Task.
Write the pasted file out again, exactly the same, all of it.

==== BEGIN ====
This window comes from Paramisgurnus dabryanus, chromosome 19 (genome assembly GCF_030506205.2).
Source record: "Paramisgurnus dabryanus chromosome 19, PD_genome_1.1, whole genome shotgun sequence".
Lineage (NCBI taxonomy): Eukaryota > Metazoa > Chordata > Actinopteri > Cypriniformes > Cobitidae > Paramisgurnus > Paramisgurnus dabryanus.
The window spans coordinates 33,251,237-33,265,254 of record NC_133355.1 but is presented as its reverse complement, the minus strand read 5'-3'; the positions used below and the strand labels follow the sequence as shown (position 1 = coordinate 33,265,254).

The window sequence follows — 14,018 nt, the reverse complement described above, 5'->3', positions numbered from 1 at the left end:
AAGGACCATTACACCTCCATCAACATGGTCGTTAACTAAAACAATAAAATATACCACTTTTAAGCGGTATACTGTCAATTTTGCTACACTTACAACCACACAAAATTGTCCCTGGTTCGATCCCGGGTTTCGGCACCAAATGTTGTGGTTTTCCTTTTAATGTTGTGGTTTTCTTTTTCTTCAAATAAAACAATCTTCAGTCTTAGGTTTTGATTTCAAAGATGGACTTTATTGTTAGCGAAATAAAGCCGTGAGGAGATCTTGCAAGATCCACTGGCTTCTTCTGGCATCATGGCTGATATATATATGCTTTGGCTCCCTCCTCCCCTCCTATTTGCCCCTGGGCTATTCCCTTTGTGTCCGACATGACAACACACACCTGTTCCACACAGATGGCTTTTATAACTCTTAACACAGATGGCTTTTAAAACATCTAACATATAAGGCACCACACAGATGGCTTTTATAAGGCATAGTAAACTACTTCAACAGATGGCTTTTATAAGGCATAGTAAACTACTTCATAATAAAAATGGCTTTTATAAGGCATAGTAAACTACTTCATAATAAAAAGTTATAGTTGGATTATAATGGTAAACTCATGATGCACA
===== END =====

This window comes from Paramisgurnus dabryanus, chromosome 19 (genome assembly GCF_030506205.2).
Source record: "Paramisgurnus dabryanus chromosome 19, PD_genome_1.1, whole genome shotgun sequence".
Lineage (NCBI taxonomy): Eukaryota > Metazoa > Chordata > Actinopteri > Cypriniformes > Cobitidae > Paramisgurnus > Paramisgurnus dabryanus.
The window spans coordinates 33,251,237-33,265,254 of record NC_133355.1 but is presented as its reverse complement, the minus strand read 5'-3'; the positions used below and the strand labels follow the sequence as shown (position 1 = coordinate 33,265,254).

The window sequence follows — 14,018 nt, the reverse complement described above, 5'->3', positions numbered from 1 at the left end:
AAGGACCATTACACCTCCATCAACATGGTCGTTAACTAAAACAATAAAATATACCACTTTTAAGCGGTATACTGTCAATTTTGCTACACTTACAACCACACAAAATTGTCCCTGGTTCGATCCCGGGTTTCGGCACCAAATGTTGTGGTTTTCCTTTTAATGTTGTGGTTTTCTTTTTCTTCAAATAAAACAATCTTCAGTCTTAGGTTTTGATTTCAAAGATGGACTTTATTGTTAGCGAAATAAAGCCGTGAGGAGATCTTGCAAGATCCACTGGCTTCTTCTGGCATCATGGCTGATATATATATGCTTTGGCTCCCTCCTCCCCTCCTATTTGCCCCTGGGCTATTCCCTTTGTGTCCGACATGACAACACACACCTGTTCCACACAGATGGCTTTTATAACTCTTAACACAGATGGCTTTTAAAACATCTAACATATAAGGCACCACACAGATGGCTTTTATAAGGCATAGTAAACTACTTCAACAGATGGCTTTTATAAGGCATAGTAAACTACTTCATAATAAAAATGGCTTTTATAAGGCATAGTAAACTACTTCATAATAAAAAGTTATAGTTGGATTATAATGGTAAACTCATGATGCACA